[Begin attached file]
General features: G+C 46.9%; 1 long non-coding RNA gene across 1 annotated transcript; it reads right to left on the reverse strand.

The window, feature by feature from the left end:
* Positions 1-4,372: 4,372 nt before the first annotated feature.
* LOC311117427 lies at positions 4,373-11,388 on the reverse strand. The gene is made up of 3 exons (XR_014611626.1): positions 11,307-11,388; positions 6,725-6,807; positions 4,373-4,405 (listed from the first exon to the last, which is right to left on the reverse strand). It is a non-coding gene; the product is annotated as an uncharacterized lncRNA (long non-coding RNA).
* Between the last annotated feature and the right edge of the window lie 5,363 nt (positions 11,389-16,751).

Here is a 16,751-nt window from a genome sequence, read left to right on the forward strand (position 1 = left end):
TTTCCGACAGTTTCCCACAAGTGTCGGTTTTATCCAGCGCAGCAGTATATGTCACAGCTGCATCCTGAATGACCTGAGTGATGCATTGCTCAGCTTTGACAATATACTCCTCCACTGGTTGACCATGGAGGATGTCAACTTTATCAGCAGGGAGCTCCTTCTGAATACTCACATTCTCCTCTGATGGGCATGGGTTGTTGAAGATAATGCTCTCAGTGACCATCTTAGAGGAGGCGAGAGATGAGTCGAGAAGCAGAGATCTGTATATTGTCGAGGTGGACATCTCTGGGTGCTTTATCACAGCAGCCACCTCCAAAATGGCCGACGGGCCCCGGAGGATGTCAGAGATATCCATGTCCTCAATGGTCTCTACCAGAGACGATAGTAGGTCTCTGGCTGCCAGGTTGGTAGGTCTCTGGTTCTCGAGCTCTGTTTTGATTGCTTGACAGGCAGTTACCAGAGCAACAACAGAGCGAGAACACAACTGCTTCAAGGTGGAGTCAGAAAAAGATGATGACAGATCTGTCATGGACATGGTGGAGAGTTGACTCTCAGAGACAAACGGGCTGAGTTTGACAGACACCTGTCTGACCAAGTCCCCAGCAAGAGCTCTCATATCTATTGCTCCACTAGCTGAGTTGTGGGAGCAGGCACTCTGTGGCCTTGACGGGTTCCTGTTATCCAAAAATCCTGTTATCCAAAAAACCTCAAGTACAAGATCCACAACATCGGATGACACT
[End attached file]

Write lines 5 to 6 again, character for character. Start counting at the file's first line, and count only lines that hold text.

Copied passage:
* Between the last annotated feature and the right edge of the window lie 5,363 nt (positions 11,389-16,751).

Here is a 16,751-nt window from a genome sequence, read left to right on the forward strand (position 1 = left end):